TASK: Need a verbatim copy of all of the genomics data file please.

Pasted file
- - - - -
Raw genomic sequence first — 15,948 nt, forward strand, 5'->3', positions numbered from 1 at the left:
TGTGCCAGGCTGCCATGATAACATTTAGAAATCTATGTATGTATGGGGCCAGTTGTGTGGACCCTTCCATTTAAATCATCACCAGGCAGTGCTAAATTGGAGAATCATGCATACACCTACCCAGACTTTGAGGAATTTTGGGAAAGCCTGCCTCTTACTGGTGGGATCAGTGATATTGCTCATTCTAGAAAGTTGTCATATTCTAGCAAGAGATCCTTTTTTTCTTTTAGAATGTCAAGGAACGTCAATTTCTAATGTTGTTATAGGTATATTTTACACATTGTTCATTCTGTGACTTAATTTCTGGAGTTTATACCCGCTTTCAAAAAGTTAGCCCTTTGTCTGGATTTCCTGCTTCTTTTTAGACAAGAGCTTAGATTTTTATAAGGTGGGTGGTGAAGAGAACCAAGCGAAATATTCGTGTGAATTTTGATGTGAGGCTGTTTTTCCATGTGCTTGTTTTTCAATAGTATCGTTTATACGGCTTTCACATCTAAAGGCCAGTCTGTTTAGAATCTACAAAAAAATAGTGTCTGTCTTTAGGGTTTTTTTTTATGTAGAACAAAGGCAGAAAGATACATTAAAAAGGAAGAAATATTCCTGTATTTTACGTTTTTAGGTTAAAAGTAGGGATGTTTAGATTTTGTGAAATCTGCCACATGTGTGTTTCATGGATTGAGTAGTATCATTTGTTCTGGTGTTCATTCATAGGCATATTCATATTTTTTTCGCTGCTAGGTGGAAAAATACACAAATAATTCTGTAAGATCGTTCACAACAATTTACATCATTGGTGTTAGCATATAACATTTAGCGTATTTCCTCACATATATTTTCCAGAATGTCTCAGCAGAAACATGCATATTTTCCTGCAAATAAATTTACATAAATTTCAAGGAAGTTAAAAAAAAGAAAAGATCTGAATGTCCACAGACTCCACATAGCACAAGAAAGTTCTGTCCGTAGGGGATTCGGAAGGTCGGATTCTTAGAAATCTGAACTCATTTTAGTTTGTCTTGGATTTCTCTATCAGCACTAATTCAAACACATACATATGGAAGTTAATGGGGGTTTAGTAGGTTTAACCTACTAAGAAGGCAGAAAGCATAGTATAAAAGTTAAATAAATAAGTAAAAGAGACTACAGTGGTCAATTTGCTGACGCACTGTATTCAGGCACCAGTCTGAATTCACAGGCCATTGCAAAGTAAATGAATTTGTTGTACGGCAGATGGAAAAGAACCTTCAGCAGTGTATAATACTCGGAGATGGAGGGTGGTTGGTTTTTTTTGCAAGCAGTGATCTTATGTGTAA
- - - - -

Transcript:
Raw genomic sequence first — 15,948 nt, forward strand, 5'->3', positions numbered from 1 at the left:
TGTGCCAGGCTGCCATGATAACATTTAGAAATCTATGTATGTATGGGGCCAGTTGTGTGGACCCTTCCATTTAAATCATCACCAGGCAGTGCTAAATTGGAGAATCATGCATACACCTACCCAGACTTTGAGGAATTTTGGGAAAGCCTGCCTCTTACTGGTGGGATCAGTGATATTGCTCATTCTAGAAAGTTGTCATATTCTAGCAAGAGATCCTTTTTTTCTTTTAGAATGTCAAGGAACGTCAATTTCTAATGTTGTTATAGGTATATTTTACACATTGTTCATTCTGTGACTTAATTTCTGGAGTTTATACCCGCTTTCAAAAAGTTAGCCCTTTGTCTGGATTTCCTGCTTCTTTTTAGACAAGAGCTTAGATTTTTATAAGGTGGGTGGTGAAGAGAACCAAGCGAAATATTCGTGTGAATTTTGATGTGAGGCTGTTTTTCCATGTGCTTGTTTTTCAATAGTATCGTTTATACGGCTTTCACATCTAAAGGCCAGTCTGTTTAGAATCTACAAAAAAATAGTGTCTGTCTTTAGGGTTTTTTTTTATGTAGAACAAAGGCAGAAAGATACATTAAAAAGGAAGAAATATTCCTGTATTTTACGTTTTTAGGTTAAAAGTAGGGATGTTTAGATTTTGTGAAATCTGCCACATGTGTGTTTCATGGATTGAGTAGTATCATTTGTTCTGGTGTTCATTCATAGGCATATTCATATTTTTTTCGCTGCTAGGTGGAAAAATACACAAATAATTCTGTAAGATCGTTCACAACAATTTACATCATTGGTGTTAGCATATAACATTTAGCGTATTTCCTCACATATATTTTCCAGAATGTCTCAGCAGAAACATGCATATTTTCCTGCAAATAAATTTACATAAATTTCAAGGAAGTTAAAAAAAAGAAAAGATCTGAATGTCCACAGACTCCACATAGCACAAGAAAGTTCTGTCCGTAGGGGATTCGGAAGGTCGGATTCTTAGAAATCTGAACTCATTTTAGTTTGTCTTGGATTTCTCTATCAGCACTAATTCAAACACATACATATGGAAGTTAATGGGGGTTTAGTAGGTTTAACCTACTAAGAAGGCAGAAAGCATAGTATAAAAGTTAAATAAATAAGTAAAAGAGACTACAGTGGTCAATTTGCTGACGCACTGTATTCAGGCACCAGTCTGAATTCACAGGCCATTGCAAAGTAAATGAATTTGTTGTACGGCAGATGGAAAAGAACCTTCAGCAGTGTATAATACTCGGAGATGGAGGGTGGTTGGTTTTTTTTGCAAGCAGTGATCTTATGTGTAA